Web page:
Planned study within a trial using a stepped wedge trial design: evaluating a decision aid on patients’ decisional conflict in PRIMETIME


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Indrani Bhattacharya1,Charlotte Coles2,Natalie Atkins3,Micki Hill3,Alexa Gillman3,Lisa Fox3,Anna Kirby4,Lesley Turner5,Hilary Stobart5,Jo Haviland3,Penny Hopwood3,Judith Bliss3
1Institute of Cancer Research,2Cambridge Oncology Centre,3Institute of Cancer Research - Clinical Trials and Statistics Unit,4Royal Marsden Hospital,5Independent Cancer Patients' Voice



PRIMETIME is a prospective biomarker directed cohort study aiming to identify a group of breast cancer patients who can safely avoid adjuvant breast radiotherapy following breast conserving surgery (1). This group is deemed to be at such a low risk of local relapse that the potential benefits of radiotherapy are unlikely to outweigh the risks. The uncertainty patients face regarding healthcare decisions is known as ‘decisional conflict’ (2). Decision aids are interventions which help patients to weigh up the risks and benefits of treatments (3). Evidence suggests decision aids reduce decisional conflict (3). The study within a trial (SWAT) concept enables trialists to conduct research embedded within a larger trial in an economic and efficient manner (4). This SWAT is designed to investigate the effect of a decision aid on patients’ decisional conflict within PRIMETIME.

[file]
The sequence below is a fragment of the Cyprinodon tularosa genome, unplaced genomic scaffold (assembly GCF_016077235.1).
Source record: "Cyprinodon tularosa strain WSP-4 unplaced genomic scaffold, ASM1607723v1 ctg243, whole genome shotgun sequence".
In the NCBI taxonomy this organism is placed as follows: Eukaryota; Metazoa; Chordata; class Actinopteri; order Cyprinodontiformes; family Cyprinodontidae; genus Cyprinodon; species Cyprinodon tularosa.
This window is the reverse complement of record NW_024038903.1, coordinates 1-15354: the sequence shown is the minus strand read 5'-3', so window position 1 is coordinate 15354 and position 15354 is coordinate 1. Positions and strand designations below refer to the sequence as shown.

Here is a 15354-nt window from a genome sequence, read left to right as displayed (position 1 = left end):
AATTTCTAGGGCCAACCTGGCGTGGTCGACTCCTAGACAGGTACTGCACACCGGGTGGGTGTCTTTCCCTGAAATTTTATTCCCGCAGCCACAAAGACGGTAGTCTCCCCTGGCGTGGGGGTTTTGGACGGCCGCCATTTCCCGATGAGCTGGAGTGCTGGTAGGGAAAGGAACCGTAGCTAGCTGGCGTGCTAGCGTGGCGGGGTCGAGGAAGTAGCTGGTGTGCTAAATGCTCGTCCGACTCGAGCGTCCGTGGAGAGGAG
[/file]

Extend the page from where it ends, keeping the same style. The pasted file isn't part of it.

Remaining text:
The PRIMETIME SWAT will utilise a cluster stepped wedge trial design. The decision aid will be in video format. Decisional conflict will be assessed using a validated decisional conflict scale (2) in clusters prior to and following implementation of the decision aid. All clusters will receive the standard patient information sheets and be randomised to receiving the decision aid video at increasing intervals from when their centre began recruiting to PRIMETIME using minimisation. The primary outcome is reduction in decisional conflict. The secondary outcome is to assess acceptance of entry into PRIMETIME.


The cluster stepped wedge trial design ensures that by the end of the study all centres will have use of the decision aid as opposed to a parallel design which may be considered less favourable as some clusters would never introduce the decision aid. If we are able to determine decision aids reduce decisional conflict this would provide evidence to support increasing resources into the development of decision aids.